|In the Veneto life wouldn't be the same|
|without this sparkling wine|
Lying at the foot of the Dolomite Alps, the rolling hills between Valdobbiadene
and Conegliano are marked by winding roads that stretch through luscious
fields of brilliant Prosecco grapes. Since the early 1800s, the Prosecco grape
has been cultivated exclusively in the hilly region of Conegliano and Valdobbiadene
in the province of Treviso, where the combination of loam rock, sandstone, the
southern exposure of the hills, and the mild climate creates the ideal habitat for the robust vine.
There are six wines in the Prosecco family. The most popular, Prosecco Spumante, is obtained through the natural fermentation of the Prosecco grape. When the fermentation is interrupted, a small amount of sugar can be added to produce Prosecco Spumante Extra Dry.
Slightly sour and straw-yellow in color, this aromatic and velvety wine tastes of apples and pears. It is an ideal aperitif but also goes well with light first courses, beans soups, seafood, fresh cheeses and white meat.
When the fermentation is allowed to continue, Prosecco Spumante Brut is obtained. Generally lighter in color, this wine has a sharp taste that make it perfect match for fish and white meat antipasti. Many Italians from the Veneto drink it throughout the entire meal.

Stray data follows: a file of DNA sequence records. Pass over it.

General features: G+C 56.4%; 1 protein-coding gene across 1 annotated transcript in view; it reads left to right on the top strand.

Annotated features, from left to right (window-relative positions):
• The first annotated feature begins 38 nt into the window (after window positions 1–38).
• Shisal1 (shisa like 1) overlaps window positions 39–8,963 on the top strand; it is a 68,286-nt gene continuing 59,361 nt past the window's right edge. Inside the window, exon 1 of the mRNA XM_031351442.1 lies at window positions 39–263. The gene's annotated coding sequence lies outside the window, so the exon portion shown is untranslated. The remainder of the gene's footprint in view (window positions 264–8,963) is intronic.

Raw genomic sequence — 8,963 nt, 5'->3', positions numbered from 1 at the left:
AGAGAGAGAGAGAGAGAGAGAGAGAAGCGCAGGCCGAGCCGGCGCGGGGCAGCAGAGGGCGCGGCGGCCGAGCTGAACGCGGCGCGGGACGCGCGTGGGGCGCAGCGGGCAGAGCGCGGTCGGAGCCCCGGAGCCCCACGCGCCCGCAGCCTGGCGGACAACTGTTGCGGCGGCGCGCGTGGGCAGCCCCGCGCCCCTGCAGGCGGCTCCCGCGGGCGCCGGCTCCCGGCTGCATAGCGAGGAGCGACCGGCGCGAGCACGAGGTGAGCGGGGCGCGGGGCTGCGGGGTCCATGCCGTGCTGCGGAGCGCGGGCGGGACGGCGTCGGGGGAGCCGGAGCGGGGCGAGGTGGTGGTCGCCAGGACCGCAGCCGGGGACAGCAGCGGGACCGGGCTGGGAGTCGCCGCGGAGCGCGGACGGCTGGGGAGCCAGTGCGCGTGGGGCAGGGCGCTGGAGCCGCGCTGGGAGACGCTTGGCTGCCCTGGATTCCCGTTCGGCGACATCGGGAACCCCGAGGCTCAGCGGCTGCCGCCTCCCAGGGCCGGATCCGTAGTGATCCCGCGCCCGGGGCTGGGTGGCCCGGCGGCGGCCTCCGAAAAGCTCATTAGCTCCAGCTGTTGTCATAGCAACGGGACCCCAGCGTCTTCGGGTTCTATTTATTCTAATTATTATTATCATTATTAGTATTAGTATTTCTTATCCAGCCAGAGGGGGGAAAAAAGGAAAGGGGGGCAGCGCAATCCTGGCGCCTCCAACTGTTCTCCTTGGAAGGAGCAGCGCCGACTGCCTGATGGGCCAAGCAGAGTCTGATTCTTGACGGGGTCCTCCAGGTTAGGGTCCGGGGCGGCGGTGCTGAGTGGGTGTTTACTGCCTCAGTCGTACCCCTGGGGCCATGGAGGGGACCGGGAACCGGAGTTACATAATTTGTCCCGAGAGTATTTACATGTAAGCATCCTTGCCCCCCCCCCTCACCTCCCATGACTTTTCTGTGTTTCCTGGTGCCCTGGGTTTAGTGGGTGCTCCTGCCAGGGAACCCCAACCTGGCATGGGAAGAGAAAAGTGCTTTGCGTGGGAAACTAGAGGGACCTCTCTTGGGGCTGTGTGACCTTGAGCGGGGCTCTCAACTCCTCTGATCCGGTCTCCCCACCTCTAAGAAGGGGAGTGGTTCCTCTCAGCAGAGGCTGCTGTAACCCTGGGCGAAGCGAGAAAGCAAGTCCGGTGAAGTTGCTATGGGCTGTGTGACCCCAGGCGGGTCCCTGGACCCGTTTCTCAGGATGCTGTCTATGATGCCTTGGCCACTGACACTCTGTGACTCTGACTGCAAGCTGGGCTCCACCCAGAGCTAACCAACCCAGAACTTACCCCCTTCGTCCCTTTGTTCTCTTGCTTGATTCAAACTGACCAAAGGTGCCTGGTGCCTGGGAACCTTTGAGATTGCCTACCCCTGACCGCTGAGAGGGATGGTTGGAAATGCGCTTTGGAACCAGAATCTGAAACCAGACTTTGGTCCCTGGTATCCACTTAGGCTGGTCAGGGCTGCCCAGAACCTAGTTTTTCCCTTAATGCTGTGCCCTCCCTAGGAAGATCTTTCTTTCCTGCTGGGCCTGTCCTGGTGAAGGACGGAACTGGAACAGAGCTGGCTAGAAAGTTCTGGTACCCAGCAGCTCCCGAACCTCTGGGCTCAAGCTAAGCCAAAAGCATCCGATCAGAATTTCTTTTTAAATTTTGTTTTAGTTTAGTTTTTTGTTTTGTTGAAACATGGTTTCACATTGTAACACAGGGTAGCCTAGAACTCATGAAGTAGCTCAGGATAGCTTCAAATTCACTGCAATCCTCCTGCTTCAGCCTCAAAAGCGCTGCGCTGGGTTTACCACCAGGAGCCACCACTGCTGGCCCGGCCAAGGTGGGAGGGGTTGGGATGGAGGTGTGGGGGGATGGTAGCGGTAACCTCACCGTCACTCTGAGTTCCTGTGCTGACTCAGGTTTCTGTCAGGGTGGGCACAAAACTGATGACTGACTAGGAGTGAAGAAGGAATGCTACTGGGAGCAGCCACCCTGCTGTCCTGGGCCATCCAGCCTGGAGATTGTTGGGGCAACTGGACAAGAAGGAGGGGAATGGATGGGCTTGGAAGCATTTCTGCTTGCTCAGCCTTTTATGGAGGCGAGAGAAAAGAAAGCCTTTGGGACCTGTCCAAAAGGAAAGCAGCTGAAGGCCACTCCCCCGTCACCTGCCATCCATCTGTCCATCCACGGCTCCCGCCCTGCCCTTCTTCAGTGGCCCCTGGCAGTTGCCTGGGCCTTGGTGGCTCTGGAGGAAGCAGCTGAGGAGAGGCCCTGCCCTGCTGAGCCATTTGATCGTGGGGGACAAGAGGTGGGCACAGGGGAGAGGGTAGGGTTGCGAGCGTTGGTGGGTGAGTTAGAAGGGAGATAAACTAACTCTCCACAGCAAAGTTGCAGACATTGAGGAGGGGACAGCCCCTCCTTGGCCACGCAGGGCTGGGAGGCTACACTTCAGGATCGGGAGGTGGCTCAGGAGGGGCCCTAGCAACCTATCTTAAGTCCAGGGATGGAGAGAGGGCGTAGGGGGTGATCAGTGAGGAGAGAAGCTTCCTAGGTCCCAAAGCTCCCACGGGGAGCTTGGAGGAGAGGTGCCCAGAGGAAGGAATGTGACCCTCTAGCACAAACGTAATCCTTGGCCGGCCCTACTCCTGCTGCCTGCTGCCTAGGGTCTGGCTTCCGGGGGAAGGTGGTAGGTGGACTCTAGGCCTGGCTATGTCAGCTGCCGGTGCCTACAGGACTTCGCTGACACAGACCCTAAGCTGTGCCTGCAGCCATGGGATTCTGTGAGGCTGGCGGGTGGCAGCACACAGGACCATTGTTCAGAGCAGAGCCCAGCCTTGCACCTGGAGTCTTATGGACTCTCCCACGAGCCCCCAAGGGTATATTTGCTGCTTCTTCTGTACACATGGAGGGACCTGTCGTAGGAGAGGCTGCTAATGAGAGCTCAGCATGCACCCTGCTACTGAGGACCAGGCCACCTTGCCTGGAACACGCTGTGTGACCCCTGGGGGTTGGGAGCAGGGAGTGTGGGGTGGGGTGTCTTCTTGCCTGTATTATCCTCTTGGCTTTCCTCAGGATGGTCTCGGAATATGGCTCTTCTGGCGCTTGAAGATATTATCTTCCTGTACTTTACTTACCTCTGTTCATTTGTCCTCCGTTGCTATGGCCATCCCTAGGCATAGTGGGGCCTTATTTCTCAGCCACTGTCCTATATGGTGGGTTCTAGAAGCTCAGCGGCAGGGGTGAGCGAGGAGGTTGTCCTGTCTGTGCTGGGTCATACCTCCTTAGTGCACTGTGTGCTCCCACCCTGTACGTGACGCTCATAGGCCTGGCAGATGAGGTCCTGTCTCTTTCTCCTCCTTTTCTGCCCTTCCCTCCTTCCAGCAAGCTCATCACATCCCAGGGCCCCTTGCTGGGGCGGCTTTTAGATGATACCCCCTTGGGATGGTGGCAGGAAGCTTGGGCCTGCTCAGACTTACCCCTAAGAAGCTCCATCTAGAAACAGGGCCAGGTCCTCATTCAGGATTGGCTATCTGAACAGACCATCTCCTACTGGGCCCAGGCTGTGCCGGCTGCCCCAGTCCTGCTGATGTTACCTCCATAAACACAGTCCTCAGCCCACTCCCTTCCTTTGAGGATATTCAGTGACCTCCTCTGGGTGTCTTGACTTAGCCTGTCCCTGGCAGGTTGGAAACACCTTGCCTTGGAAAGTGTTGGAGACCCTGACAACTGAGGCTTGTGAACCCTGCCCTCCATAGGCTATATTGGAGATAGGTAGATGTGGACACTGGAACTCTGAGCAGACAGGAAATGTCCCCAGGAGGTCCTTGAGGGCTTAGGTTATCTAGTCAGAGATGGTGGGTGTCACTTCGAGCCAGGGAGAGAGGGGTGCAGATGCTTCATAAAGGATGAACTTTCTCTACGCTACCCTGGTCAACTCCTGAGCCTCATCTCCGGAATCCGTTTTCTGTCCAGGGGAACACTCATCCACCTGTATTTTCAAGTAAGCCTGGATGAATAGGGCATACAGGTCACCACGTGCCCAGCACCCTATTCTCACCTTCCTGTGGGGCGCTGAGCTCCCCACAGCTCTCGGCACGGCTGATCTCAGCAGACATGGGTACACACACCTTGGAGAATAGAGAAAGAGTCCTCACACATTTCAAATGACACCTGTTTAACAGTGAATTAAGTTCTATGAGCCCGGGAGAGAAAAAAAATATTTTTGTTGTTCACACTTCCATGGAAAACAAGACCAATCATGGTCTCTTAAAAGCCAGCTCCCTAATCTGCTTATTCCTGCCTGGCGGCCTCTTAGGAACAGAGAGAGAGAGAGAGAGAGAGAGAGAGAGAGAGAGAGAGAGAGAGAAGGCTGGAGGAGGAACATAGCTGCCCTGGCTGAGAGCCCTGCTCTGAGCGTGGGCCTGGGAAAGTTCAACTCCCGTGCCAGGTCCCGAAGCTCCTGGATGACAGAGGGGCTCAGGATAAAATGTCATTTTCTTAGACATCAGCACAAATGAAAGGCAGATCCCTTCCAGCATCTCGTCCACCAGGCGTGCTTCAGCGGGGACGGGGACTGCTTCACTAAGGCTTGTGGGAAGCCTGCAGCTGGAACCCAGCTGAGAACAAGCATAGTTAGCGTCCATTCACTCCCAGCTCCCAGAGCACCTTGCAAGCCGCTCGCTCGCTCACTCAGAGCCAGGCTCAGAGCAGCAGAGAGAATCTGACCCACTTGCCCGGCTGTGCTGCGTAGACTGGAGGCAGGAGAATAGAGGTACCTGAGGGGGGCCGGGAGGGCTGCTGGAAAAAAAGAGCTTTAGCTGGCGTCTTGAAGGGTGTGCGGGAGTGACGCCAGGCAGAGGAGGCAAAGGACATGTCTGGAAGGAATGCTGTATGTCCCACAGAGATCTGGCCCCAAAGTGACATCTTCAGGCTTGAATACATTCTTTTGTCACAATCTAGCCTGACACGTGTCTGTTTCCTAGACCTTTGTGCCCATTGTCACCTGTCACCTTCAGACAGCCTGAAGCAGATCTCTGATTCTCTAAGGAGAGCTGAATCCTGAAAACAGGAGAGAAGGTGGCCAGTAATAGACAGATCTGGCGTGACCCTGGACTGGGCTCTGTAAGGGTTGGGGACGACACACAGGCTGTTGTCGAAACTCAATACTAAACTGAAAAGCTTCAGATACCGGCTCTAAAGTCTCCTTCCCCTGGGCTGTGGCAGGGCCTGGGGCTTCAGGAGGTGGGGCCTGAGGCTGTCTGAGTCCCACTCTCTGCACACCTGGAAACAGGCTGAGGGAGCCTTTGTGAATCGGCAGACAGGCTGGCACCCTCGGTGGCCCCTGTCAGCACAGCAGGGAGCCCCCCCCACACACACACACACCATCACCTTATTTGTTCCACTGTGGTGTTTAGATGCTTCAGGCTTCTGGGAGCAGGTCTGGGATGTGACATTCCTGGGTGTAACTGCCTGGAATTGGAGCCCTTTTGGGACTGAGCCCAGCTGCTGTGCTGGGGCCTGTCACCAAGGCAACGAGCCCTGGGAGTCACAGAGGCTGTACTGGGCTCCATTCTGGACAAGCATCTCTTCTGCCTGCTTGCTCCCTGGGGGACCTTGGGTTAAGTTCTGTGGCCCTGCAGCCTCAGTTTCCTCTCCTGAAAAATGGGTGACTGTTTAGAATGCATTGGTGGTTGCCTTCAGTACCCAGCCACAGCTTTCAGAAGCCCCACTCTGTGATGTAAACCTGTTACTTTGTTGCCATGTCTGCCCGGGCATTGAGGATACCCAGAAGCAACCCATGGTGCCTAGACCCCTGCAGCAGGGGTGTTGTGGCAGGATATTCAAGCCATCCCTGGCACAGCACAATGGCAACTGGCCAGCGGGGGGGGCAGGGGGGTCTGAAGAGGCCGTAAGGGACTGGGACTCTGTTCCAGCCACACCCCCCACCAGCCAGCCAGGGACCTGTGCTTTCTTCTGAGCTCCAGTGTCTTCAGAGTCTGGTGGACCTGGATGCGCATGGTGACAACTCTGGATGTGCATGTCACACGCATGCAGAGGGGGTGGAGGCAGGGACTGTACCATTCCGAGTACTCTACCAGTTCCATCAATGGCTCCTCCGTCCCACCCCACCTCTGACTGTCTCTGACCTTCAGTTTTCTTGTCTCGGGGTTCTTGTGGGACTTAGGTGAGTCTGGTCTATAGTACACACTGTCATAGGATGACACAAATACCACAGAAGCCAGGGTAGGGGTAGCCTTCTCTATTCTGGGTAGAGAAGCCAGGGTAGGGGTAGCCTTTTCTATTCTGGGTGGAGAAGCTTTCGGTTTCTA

The king of the Prosecco, Prosecco Spumante "Superiore Cartizze" Dry is produced exclusively on 264 acres of vineyard situated in the steepest hills of Valdobbiadene. Its mellower taste and wonderful aroma it ideal with desserts, especially delicate pastry and fruit pies.
A lover's wine, Prosecco Frizzante is the most traditional of the Prosecco family. Drier, and lighter, it is best served as an aperitif, with antipasti and light first courses.
Only the thickest vines are used in the production of the Prosecco Tranquillo, the no sparkling member of the Prosecco family. It pair well with fish antipasti, white meat, and steamed or grilled fish. To bring out the best qualities of Prosecco, be sure to open Prosecco young, one or two year old and serve chilled.
All the wines in the Prosecco family are made with a minimum of 90% Prosecco grapes. Up to 10% Verdiso, Perera and Bianchetta grapes can also be used. In Prosecco Spumante, a portion of Chardonnay and Pinot Bianco grapes can be blended in. Slow fermentation and selected strains of yeast are the key to achieving a wine with a fruity aroma and a moderate alcohol content (generally 11% to 11.5%).
From Venice to the Dolomite Alps, Prosecco is the wine of the Veneto.